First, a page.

Democracy, what is it?

I am in Hong Kong for a couple of days before taking a trip through Asia. We have all seen the footage of the students demonstrating in the streets of Hong Kong and like me the first reaction will probably be to feel a sense of sympathy for them as thoughts of the events around Tiananmen square in 1989 no doubt come to mind.


When I came here I had prepared my self for the possibility of perhaps joining the protests as a mark of solidarity. I had brought my saltire and was prepared to display this in one of the protests. After all Scotland is also experiencing a democratic deficit as the SNP wearily plod on with their intention to “ask” the British government yet again for “permission” to hold a referendum on independence.


Now a few weeks ago I had occasion to personaly remonstrate with Jeremy Corbyn ( leader of the British Labour party) when he came to the Queens hotel in Dundee to tell the Scots that he would not be considering granting the asked for section 30 to facilitate an agreed referendum. This to me marked a severe denigration of UK democracy and in between fending off some of his henchmen who were trying to throw me out, and trying to speak above him I made the point that he was going against the principals of democracy.

So here was I in Hong Kong with the thought in my mind that it would be a good gesture to show some solidarity with the youth of this part of china and express my feelings on democracy.

This morning something happened that changed that.

I went into McDonalds for breakfast ( always good wi fi and decent coffee) found a table and got my computer out. I was busy checking and answering emails and social media when a Chinese gentlemen asked if he could share the table. I of course made it clear that he was more them welcome. He asked if I was working and I said partly between emails and social media. He asked where I was from and I said Scotland. “Ah, independence” he said. so as you can imagine, we had quite a conversation.

He was probably late sixties lived in Hong Kong all his life and had been in IT until his services had been dispensed with, so now he had a van and was connected to Google van which is a delivery service presumably hosted by Google. I said to him that Hong Kong seemed to be a vibrant place going by the amount of construction projects I could see going on. “not now “he said ” things are changing”, I was surprised.

“Was it since China took back the territories” I asked, “No, things have been much better since then” he said, I was surprised. “One of the things that has not helped is the student riots” he said, That caused me to pause. I went on to question him as to the motives behind the riots and asked if perhaps the cause of democracy was worth it, “Why do we need any more democracy” he said, The Chinese Government do not interfere with what we do, do you see any oppression, do you even see any police on the streets”. I had to admit that I had not seen a singe policemen up to now.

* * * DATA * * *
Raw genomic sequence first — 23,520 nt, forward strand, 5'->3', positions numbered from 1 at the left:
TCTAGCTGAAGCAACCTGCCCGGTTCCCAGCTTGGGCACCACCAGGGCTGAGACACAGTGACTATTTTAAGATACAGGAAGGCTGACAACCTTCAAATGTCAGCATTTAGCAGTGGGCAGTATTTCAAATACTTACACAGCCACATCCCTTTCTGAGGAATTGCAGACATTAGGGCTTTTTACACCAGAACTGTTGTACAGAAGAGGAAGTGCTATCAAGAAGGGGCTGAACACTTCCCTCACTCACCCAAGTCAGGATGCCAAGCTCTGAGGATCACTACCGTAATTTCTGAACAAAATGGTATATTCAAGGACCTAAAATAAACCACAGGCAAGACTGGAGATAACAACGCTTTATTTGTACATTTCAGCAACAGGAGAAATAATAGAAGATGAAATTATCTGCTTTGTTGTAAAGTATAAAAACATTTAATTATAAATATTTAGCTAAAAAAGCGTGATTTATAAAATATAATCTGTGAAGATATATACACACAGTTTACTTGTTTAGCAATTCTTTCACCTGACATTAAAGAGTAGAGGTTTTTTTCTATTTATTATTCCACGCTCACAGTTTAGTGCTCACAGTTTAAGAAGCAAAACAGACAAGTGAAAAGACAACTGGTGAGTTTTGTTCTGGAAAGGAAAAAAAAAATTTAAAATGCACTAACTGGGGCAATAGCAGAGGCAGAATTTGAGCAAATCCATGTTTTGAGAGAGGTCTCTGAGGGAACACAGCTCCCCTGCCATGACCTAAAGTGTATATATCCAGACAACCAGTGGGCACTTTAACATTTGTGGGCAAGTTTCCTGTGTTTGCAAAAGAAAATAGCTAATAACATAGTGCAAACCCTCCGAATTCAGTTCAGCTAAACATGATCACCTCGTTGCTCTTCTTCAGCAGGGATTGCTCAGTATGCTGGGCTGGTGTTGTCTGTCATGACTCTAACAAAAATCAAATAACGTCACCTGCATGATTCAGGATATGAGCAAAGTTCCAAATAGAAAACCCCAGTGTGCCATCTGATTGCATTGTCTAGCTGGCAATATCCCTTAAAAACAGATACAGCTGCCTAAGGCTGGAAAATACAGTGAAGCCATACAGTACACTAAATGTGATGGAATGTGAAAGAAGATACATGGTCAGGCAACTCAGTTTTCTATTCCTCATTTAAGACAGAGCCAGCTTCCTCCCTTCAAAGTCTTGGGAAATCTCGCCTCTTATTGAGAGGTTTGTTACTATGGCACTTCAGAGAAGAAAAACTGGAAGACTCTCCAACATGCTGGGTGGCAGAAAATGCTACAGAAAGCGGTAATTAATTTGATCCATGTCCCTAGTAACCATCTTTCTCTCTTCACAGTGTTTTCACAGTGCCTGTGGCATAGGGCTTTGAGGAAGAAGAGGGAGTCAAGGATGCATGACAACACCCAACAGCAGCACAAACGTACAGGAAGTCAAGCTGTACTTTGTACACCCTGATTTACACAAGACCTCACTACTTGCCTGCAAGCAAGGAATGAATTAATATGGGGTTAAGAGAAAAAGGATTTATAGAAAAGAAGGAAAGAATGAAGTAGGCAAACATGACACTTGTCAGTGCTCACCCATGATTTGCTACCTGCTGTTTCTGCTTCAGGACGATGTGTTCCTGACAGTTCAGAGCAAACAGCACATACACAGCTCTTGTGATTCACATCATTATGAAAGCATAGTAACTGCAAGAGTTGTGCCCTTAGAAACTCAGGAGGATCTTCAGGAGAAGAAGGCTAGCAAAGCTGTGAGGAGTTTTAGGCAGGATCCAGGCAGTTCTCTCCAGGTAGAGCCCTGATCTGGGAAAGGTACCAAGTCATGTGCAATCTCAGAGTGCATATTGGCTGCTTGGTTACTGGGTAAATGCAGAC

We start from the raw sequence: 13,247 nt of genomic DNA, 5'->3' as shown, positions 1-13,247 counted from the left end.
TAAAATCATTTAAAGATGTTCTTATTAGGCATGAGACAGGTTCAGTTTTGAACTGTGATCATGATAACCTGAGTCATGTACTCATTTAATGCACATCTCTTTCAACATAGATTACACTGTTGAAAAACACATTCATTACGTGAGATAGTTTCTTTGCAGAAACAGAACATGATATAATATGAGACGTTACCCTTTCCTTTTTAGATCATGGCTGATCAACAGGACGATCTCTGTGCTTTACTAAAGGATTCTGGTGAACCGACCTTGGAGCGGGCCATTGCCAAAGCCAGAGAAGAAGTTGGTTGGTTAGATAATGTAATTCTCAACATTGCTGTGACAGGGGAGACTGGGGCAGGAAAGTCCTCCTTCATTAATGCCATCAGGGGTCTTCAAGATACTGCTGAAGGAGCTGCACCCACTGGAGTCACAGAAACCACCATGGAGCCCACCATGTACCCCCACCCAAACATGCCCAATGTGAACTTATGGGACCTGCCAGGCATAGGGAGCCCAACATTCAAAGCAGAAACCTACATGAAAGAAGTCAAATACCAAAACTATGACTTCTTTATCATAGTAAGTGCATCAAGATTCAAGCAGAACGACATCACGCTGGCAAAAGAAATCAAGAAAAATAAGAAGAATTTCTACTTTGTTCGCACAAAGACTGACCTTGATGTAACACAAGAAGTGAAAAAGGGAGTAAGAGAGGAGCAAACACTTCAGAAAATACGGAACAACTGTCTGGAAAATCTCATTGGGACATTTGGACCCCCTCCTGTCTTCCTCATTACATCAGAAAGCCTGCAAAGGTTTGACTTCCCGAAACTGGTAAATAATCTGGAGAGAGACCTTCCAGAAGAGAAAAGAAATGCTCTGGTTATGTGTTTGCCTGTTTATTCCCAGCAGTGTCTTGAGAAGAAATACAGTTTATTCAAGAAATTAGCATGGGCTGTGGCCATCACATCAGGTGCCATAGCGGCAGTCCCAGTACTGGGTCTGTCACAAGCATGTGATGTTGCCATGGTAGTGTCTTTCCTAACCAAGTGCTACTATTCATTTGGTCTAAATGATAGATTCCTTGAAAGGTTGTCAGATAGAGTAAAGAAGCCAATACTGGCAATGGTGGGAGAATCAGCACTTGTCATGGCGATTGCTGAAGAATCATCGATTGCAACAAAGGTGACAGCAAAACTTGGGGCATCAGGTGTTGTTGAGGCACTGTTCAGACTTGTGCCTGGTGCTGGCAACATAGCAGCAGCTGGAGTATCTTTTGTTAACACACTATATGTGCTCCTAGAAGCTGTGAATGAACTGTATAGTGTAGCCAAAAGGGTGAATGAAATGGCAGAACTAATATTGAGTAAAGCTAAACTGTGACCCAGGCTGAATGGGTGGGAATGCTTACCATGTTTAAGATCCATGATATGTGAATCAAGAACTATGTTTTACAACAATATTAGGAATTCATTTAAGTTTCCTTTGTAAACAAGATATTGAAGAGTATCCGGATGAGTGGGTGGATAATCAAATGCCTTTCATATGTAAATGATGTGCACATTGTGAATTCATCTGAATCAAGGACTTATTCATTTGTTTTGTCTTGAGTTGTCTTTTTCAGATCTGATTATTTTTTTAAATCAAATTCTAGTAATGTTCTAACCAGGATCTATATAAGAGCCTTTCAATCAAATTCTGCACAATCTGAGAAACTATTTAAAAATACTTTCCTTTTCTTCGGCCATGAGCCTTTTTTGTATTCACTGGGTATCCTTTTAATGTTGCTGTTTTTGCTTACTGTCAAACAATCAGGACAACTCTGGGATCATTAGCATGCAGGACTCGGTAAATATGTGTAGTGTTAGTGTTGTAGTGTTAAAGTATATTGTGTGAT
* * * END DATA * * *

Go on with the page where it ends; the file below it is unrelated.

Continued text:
We went on to speak about Tiananmen Square in 1989 and it brought back to me thoughts of a very dear friend who was involved in the organization of the protests there and who had to move to the US shortly after. She made a notable career for herself on Wall street.

He went on to say to me almost exactly what I said to her when we both visited Tiananmen Square. “It made a difference, look at China today, it is different and so is Hong Kong because of that sacrifice the students mad on that day in Tiananmen Square”. ” This place is better since the British were here, they ruled Hong Kong for Britain , China rules Hong Kong for the Chinese people. Most of these students were not alive when the British ruled Hong Kong. What they are doing is damaging the country”

Well that put the situation into perspective and made me think about our democracy . Yes china has a communist government run by a congress of chosen people, not elected, but we have the house of lords who are ,in the main there because of either birth or because they have given one of the main parties large amounts of money and make no doubt about it these unelected people make laws.

Would the UK government turn against the people if we demanded democracy? I feel we will very shortly find that out when we once again try to wrest control from Westminster of the power to ask the people whether they wish to be an independent country. I will not now be joining the protests in Hong Kong.

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